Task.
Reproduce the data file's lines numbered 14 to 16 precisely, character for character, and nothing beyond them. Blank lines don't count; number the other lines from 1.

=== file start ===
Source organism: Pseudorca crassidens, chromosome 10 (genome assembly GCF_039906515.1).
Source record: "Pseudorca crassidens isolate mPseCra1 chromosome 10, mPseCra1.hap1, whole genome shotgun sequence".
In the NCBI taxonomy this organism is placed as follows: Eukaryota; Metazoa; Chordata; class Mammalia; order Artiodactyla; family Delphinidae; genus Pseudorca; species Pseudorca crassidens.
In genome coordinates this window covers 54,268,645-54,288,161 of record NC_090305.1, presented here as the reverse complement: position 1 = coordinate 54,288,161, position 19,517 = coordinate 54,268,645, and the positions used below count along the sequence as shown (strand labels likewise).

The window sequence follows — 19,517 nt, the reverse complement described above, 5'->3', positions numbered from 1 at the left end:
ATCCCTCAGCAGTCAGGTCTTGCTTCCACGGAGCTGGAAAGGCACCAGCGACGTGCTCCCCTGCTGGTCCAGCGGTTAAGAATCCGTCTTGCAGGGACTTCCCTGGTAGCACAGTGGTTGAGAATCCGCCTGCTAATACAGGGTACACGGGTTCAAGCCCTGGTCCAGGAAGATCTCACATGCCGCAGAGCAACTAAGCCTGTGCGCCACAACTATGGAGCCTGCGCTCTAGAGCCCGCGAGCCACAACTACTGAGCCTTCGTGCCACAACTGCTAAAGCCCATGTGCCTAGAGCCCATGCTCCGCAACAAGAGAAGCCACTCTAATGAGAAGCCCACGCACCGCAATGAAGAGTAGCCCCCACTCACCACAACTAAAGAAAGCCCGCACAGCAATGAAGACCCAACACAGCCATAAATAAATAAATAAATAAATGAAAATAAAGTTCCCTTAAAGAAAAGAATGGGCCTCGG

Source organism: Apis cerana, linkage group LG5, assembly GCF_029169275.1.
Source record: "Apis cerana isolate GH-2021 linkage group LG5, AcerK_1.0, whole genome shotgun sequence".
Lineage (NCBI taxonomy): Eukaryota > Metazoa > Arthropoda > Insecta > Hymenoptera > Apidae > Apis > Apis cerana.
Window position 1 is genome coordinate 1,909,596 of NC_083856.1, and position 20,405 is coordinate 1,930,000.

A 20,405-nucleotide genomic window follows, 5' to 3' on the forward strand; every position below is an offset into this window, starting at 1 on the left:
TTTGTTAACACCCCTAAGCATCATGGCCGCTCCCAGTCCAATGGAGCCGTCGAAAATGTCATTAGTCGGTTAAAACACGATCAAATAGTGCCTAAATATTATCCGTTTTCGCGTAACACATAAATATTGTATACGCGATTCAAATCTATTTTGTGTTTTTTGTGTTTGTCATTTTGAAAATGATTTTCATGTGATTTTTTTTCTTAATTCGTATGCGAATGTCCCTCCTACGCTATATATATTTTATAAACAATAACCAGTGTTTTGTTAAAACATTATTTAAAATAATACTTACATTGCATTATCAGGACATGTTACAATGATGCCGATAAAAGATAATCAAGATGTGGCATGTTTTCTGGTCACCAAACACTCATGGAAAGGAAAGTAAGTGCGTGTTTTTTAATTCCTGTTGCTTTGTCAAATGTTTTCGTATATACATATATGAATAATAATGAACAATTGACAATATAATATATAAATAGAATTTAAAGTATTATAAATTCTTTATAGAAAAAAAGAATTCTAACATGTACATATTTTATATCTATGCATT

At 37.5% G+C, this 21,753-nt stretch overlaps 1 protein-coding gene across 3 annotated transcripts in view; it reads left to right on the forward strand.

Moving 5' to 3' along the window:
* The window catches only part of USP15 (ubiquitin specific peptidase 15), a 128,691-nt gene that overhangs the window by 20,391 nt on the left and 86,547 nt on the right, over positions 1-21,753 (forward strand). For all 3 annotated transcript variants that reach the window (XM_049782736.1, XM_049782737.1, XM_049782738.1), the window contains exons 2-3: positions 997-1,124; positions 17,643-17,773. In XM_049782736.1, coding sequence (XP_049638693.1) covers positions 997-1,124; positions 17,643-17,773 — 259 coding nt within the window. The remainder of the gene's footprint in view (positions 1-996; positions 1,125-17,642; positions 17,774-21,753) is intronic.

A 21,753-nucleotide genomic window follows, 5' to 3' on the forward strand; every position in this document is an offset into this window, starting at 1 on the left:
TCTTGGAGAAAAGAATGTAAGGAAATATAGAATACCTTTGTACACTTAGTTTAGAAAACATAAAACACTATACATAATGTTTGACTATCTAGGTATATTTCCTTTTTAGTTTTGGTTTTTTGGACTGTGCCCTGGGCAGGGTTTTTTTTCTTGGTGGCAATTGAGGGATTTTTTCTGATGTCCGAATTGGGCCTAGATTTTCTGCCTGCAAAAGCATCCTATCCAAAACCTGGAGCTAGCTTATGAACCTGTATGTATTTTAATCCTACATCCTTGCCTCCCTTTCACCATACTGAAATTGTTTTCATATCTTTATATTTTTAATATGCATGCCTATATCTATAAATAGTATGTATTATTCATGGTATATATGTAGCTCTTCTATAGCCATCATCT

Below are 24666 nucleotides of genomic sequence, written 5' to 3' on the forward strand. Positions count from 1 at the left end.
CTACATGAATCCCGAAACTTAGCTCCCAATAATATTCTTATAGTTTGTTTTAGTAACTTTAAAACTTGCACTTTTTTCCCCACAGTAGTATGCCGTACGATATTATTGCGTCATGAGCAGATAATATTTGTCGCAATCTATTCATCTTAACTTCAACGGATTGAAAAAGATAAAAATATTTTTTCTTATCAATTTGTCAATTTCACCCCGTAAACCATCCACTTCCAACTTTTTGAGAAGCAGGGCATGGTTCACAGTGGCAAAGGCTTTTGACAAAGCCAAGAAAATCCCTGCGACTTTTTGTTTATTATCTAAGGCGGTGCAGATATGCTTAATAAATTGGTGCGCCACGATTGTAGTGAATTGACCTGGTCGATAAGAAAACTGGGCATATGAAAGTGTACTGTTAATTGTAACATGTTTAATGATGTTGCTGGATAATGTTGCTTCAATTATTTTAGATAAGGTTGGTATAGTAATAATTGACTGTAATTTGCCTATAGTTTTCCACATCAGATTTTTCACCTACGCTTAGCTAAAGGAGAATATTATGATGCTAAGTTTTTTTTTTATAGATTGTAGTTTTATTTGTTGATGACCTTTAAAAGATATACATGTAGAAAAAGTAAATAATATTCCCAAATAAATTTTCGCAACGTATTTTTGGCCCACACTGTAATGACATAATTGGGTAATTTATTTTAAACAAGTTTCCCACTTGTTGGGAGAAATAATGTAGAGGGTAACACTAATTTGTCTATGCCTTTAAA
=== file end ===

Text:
Moving 5' to 3' along the window:
* The window catches only part of USP15 (ubiquitin specific peptidase 15), a 128,691-nt gene that overhangs the window by 20,391 nt on the left and 86,547 nt on the right, over positions 1-21,753 (forward strand). For all 3 annotated transcript variants that reach the window (XM_049782736.1, XM_049782737.1, XM_049782738.1), the window contains exons 2-3: positions 997-1,124; positions 17,643-17,773. In XM_049782736.1, coding sequence (XP_049638693.1) covers positions 997-1,124; positions 17,643-17,773 — 259 coding nt within the window. The remainder of the gene's footprint in view (positions 1-996; positions 1,125-17,642; positions 17,774-21,753) is intronic.

A 21,753-nucleotide genomic window follows, 5' to 3' on the forward strand; every position in this document is an offset into this window, starting at 1 on the left: